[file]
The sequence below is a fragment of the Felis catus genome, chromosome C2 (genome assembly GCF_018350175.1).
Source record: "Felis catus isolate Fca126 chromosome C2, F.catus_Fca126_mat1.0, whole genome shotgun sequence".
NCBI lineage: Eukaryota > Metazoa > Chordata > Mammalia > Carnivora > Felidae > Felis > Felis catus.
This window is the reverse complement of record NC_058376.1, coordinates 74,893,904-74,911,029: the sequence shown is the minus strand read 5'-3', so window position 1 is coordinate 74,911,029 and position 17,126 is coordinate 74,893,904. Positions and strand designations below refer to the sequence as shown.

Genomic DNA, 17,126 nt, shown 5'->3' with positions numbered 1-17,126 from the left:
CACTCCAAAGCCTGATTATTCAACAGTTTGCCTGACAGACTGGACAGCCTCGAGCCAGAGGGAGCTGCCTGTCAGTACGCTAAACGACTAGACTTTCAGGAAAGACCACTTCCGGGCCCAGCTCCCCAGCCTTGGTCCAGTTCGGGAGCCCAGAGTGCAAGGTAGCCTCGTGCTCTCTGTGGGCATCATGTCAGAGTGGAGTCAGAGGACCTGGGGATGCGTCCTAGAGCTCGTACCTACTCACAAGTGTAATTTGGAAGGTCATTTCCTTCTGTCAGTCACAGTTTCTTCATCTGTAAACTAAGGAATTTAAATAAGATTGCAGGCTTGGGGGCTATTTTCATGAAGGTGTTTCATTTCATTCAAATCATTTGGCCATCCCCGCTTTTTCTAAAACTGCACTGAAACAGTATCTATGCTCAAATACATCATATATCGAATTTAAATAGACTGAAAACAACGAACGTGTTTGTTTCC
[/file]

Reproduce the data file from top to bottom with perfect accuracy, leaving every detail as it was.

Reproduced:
The sequence below is a fragment of the Felis catus genome, chromosome C2 (genome assembly GCF_018350175.1).
Source record: "Felis catus isolate Fca126 chromosome C2, F.catus_Fca126_mat1.0, whole genome shotgun sequence".
NCBI lineage: Eukaryota > Metazoa > Chordata > Mammalia > Carnivora > Felidae > Felis > Felis catus.
This window is the reverse complement of record NC_058376.1, coordinates 74,893,904-74,911,029: the sequence shown is the minus strand read 5'-3', so window position 1 is coordinate 74,911,029 and position 17,126 is coordinate 74,893,904. Positions and strand designations below refer to the sequence as shown.

Genomic DNA, 17,126 nt, shown 5'->3' with positions numbered 1-17,126 from the left:
CACTCCAAAGCCTGATTATTCAACAGTTTGCCTGACAGACTGGACAGCCTCGAGCCAGAGGGAGCTGCCTGTCAGTACGCTAAACGACTAGACTTTCAGGAAAGACCACTTCCGGGCCCAGCTCCCCAGCCTTGGTCCAGTTCGGGAGCCCAGAGTGCAAGGTAGCCTCGTGCTCTCTGTGGGCATCATGTCAGAGTGGAGTCAGAGGACCTGGGGATGCGTCCTAGAGCTCGTACCTACTCACAAGTGTAATTTGGAAGGTCATTTCCTTCTGTCAGTCACAGTTTCTTCATCTGTAAACTAAGGAATTTAAATAAGATTGCAGGCTTGGGGGCTATTTTCATGAAGGTGTTTCATTTCATTCAAATCATTTGGCCATCCCCGCTTTTTCTAAAACTGCACTGAAACAGTATCTATGCTCAAATACATCATATATCGAATTTAAATAGACTGAAAACAACGAACGTGTTTGTTTCC